As we delve deeper into autumn, many gardeners will find themselves with a surplus of fallen leaves. One great way to use that free natural resource is by gathering the fallen leaves and making leaf mold. You may have never heard of it before, but leaf mold is an excellent way to make your own growing material and to maintain fertility in your growing areas. Let’s take a look at what exactly it is.
What is leaf mold?
Leaf mold is a valuable soil conditioner that is made by letting leaves decompose into a crumbly, friable mulch or potting ingredient.
How to make leaf mold
Leaf mold is quite simple to make. All you must do is collect the fallen leaves from your yard and place them in a leaf bin.
Leaf mold can be made using any deciduous leaves, though be aware that some varieties like sycamore and horse chestnut take significantly longer to break down. Oak, beech, and hornbeam leaves are some of the best options for making leaf mold.
When it comes to choosing a bin for your leaves, a basic mesh bin works well. You can also make your own bin by using branches as stakes to hold up reclaimed chicken wire fencing.
Make sure that while you’re placing the gathered leaves in the bin that the contents of the bin are well ventilated so that the air can circulate. During very wet periods, place a cover over the bins, and during dry periods, water the leaves a little bit to keep them moist. Outside of this, there is very little to do—just wait for nature to do its work and keep an eye out for weeds, being careful to remove any that spring up.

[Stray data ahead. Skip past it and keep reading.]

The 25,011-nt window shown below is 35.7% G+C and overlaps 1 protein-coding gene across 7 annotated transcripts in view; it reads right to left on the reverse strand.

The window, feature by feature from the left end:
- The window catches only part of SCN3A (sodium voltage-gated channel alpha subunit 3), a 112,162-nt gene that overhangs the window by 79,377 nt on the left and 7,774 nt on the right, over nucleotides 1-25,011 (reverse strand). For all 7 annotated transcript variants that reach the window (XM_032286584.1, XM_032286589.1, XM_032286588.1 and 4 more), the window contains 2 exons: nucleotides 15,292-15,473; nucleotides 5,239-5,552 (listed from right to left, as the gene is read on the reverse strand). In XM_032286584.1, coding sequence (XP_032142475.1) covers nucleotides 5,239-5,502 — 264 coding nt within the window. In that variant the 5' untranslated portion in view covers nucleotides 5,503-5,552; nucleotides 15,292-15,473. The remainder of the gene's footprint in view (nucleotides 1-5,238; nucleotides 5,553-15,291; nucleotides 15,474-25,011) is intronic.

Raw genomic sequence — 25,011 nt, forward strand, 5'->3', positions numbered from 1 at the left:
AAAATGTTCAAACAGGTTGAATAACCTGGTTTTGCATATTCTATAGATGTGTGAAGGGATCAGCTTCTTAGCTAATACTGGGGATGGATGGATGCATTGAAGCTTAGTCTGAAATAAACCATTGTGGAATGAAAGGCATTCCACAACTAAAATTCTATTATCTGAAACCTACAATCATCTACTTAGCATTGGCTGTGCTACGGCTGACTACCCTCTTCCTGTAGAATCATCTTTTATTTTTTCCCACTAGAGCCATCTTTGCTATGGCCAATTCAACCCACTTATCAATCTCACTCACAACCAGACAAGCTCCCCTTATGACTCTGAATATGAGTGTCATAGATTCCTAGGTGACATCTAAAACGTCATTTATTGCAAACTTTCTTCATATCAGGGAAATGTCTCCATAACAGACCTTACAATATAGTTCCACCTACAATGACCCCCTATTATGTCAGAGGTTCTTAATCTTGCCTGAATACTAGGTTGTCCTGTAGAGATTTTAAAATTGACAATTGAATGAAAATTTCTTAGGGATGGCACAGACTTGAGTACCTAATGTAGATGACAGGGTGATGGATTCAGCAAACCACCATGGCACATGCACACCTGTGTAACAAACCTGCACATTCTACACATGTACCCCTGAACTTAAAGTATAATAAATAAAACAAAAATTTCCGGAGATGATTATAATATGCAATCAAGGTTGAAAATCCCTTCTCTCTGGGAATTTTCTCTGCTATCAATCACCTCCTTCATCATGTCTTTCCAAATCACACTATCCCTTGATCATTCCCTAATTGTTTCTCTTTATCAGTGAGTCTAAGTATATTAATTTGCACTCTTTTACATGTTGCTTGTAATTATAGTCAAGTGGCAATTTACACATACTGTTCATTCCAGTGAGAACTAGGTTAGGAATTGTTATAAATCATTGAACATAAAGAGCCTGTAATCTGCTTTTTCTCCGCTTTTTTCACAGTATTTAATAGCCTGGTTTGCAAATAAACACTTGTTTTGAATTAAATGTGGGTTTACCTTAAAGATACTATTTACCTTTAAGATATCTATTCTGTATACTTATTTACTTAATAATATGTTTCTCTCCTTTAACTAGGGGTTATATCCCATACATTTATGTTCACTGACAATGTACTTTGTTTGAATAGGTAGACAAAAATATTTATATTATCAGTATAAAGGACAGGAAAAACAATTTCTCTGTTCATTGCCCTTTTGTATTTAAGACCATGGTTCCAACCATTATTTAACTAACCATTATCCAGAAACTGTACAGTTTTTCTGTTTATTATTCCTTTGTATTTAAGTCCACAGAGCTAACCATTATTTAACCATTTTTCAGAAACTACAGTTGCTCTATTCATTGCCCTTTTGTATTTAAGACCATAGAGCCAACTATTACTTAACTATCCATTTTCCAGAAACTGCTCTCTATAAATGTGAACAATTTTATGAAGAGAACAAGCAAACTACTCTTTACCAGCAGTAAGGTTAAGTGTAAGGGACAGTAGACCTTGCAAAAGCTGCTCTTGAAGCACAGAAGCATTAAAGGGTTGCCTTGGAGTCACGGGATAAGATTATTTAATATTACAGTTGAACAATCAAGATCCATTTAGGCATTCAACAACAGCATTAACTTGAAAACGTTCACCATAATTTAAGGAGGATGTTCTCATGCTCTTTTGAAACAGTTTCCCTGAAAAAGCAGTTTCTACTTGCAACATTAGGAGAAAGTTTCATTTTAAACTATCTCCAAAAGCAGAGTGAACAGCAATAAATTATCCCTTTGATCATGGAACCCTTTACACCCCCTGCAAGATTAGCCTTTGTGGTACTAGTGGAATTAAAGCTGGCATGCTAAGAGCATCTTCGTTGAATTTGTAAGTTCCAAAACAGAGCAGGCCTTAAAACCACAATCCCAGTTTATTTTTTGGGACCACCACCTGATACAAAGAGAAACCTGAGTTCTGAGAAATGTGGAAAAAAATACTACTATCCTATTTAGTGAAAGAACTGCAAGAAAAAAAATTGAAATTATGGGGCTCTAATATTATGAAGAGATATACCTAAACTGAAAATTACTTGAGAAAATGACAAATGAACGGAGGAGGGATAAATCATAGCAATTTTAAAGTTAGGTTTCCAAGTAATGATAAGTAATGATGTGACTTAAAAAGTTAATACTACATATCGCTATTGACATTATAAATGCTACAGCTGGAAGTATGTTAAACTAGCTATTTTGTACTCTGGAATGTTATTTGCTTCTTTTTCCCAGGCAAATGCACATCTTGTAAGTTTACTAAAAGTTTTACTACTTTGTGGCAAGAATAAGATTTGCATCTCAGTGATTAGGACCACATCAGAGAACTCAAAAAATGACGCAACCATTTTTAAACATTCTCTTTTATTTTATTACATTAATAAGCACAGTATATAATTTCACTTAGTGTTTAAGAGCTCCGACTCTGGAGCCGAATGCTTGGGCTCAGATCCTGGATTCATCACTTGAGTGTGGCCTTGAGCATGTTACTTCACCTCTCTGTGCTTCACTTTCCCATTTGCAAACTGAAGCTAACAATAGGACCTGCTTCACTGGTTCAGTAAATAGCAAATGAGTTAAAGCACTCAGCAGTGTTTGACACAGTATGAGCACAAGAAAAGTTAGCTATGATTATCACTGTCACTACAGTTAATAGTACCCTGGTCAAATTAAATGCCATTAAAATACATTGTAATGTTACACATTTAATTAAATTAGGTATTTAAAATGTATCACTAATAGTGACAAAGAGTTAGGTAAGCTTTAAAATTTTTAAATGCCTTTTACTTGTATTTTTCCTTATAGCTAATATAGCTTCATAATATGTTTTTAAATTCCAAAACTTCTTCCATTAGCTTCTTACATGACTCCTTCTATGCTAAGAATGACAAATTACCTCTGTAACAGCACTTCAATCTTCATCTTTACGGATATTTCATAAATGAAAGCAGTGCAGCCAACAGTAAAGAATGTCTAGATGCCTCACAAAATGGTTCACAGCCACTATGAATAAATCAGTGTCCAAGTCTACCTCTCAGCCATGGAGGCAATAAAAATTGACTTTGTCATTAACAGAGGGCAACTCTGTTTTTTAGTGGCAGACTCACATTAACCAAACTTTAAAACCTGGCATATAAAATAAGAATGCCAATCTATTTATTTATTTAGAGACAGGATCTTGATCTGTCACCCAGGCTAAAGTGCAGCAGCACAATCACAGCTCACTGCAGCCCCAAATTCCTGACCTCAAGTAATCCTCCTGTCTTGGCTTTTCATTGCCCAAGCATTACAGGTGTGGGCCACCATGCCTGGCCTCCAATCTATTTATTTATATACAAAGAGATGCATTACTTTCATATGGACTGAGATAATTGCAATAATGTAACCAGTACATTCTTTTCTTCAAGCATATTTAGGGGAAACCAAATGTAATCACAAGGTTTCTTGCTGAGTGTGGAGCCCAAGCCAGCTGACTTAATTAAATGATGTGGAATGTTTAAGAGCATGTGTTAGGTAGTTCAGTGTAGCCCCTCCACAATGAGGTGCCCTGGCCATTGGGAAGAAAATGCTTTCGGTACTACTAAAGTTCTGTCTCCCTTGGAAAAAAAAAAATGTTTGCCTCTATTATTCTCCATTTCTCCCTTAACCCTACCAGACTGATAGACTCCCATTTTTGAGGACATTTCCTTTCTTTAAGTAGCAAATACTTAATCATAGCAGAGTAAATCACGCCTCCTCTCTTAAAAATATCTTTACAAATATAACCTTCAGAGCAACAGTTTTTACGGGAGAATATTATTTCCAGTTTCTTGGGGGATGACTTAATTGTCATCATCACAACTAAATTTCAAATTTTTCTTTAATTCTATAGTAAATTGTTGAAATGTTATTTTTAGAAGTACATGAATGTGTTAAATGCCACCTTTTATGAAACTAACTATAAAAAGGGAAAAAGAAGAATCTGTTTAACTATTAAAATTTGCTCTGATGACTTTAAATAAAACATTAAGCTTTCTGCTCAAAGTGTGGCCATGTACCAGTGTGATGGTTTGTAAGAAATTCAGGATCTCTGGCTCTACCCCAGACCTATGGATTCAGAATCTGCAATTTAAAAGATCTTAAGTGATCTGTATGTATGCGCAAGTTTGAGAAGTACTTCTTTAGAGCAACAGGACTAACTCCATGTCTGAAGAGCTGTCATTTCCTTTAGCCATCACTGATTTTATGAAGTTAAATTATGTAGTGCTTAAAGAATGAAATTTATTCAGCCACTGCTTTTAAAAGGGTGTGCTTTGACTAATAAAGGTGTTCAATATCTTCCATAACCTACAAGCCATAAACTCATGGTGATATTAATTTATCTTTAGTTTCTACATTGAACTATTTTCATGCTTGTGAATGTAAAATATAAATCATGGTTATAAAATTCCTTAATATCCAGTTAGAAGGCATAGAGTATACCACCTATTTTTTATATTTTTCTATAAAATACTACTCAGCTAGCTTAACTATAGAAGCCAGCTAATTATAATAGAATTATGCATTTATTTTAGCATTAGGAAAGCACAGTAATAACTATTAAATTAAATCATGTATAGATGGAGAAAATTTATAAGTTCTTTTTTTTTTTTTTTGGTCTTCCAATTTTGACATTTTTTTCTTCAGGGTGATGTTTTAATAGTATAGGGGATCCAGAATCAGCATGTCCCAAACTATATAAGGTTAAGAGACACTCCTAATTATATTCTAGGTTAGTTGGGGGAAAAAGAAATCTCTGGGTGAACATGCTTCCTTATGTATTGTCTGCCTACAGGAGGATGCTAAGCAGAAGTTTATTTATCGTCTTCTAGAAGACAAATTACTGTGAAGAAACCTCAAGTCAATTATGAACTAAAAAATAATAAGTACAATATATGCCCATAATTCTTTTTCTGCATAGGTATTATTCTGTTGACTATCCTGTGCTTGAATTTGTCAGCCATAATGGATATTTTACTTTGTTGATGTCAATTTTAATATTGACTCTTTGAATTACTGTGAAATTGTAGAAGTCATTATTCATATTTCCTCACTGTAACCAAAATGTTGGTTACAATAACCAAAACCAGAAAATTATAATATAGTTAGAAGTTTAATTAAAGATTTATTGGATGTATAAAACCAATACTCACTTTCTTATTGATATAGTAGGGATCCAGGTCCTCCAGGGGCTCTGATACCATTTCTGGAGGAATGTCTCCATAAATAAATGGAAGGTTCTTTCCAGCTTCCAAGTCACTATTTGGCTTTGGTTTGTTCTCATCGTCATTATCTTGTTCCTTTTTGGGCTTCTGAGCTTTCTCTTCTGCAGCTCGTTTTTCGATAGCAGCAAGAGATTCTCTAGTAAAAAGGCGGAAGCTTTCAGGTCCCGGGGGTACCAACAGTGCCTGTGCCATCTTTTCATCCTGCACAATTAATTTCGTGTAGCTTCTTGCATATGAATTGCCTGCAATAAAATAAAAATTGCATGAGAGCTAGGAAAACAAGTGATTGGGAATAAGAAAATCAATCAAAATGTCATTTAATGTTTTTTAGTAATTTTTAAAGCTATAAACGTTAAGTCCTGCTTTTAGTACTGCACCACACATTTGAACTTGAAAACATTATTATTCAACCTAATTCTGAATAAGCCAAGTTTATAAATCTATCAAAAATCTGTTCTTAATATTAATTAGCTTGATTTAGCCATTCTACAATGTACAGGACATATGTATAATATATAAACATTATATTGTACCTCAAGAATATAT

Using leaf mold
Once a year has passed, the leaves should be broken down into a crumbly material that you can use as mulch for mature plants in your garden. If you wait another year, then the end result should be an effective soil conditioner that you can make use of in your vegetable patch or as an ingredient in homemade potting mixes.
If your leaf mold was left for two years, you can use it to add fertility to your polytunnel or as top-dressing for areas from where you harvested summer crops so that you can prepare for overwintering crops.
This year, instead of seeing fallen leaves as an aesthetic nuisance, try to see them as the valuable resource that they are, and use them to maximize the fertility of your garden.